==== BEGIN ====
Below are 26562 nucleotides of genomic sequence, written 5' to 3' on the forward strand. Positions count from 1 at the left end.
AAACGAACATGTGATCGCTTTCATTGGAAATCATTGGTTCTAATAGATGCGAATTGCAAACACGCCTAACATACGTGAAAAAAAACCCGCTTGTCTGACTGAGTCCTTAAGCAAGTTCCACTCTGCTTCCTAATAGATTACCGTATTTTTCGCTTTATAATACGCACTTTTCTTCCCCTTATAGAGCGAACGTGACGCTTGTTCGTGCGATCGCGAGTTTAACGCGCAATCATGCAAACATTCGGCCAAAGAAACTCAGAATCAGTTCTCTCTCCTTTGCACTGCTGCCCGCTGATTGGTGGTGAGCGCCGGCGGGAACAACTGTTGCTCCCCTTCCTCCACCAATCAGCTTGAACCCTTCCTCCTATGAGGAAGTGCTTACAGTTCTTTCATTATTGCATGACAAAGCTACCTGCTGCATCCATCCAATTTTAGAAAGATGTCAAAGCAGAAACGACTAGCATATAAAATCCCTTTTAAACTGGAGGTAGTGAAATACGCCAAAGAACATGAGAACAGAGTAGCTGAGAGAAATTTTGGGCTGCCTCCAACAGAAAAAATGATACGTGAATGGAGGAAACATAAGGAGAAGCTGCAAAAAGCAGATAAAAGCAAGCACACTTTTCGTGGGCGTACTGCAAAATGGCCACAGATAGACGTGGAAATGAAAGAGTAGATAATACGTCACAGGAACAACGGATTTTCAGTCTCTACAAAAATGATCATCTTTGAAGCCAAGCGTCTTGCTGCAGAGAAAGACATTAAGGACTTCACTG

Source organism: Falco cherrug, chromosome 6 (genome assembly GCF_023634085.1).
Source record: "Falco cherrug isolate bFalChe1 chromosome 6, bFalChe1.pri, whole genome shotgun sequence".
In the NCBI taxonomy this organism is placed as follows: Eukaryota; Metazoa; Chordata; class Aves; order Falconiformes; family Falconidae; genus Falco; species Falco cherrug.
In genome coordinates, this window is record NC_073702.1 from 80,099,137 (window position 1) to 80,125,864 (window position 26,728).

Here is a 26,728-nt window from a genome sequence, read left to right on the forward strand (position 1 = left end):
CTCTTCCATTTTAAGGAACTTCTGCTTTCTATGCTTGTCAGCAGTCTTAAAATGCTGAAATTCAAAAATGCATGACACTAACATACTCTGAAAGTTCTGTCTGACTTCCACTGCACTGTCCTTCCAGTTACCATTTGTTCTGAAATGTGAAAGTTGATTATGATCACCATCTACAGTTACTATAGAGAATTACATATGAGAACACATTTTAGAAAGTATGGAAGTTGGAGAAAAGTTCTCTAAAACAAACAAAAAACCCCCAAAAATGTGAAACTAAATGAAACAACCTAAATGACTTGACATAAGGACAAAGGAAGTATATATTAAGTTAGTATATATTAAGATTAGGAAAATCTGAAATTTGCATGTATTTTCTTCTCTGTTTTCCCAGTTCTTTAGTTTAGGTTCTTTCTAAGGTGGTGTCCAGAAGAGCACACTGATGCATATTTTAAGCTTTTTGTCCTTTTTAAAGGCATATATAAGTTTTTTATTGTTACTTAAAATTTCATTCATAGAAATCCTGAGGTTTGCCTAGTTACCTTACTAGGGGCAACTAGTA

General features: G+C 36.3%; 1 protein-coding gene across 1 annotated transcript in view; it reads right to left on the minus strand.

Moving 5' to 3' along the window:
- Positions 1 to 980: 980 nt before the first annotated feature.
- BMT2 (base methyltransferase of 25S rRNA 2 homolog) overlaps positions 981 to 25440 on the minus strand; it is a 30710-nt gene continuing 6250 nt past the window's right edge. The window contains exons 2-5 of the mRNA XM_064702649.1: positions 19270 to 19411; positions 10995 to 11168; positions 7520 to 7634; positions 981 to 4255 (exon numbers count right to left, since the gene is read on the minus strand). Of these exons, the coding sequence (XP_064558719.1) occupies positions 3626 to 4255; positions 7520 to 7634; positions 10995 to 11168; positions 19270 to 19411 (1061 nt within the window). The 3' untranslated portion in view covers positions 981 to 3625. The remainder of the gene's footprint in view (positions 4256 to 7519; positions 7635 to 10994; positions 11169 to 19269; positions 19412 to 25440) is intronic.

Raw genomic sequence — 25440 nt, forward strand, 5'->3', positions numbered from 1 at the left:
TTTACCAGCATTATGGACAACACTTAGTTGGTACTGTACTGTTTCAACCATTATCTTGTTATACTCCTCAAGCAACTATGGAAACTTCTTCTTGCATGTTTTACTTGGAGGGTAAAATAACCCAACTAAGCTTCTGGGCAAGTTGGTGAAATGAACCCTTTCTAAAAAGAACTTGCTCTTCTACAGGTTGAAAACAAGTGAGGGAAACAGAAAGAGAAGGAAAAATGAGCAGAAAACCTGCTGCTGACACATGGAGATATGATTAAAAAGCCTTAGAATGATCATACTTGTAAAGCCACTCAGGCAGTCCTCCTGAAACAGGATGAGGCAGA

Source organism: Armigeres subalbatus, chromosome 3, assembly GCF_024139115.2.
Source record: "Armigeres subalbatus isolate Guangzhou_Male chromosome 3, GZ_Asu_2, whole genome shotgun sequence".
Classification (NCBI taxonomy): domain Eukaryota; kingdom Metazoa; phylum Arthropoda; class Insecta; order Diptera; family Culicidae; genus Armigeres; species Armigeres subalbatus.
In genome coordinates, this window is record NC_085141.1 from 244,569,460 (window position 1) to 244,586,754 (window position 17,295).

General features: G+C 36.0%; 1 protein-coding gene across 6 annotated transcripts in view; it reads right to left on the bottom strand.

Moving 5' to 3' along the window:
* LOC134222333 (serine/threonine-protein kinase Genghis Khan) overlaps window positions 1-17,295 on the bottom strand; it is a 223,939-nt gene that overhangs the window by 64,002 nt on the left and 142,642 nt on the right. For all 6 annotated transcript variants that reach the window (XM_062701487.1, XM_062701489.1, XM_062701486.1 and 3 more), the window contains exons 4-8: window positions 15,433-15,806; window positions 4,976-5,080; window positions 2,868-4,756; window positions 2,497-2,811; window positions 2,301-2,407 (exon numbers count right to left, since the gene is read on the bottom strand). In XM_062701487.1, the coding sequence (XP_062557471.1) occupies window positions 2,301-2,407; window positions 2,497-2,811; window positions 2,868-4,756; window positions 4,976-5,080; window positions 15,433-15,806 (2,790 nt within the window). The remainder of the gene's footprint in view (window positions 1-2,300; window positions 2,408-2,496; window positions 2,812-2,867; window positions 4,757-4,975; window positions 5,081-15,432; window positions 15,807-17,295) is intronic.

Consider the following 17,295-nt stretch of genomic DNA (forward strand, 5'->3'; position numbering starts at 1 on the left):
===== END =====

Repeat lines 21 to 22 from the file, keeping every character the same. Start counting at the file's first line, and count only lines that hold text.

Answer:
* LOC134222333 (serine/threonine-protein kinase Genghis Khan) overlaps window positions 1-17,295 on the bottom strand; it is a 223,939-nt gene that overhangs the window by 64,002 nt on the left and 142,642 nt on the right. For all 6 annotated transcript variants that reach the window (XM_062701487.1, XM_062701489.1, XM_062701486.1 and 3 more), the window contains exons 4-8: window positions 15,433-15,806; window positions 4,976-5,080; window positions 2,868-4,756; window positions 2,497-2,811; window positions 2,301-2,407 (exon numbers count right to left, since the gene is read on the bottom strand). In XM_062701487.1, the coding sequence (XP_062557471.1) occupies window positions 2,301-2,407; window positions 2,497-2,811; window positions 2,868-4,756; window positions 4,976-5,080; window positions 15,433-15,806 (2,790 nt within the window). The remainder of the gene's footprint in view (window positions 1-2,300; window positions 2,408-2,496; window positions 2,812-2,867; window positions 4,757-4,975; window positions 5,081-15,432; window positions 15,807-17,295) is intronic.

Consider the following 17,295-nt stretch of genomic DNA (forward strand, 5'->3'; position numbering starts at 1 on the left):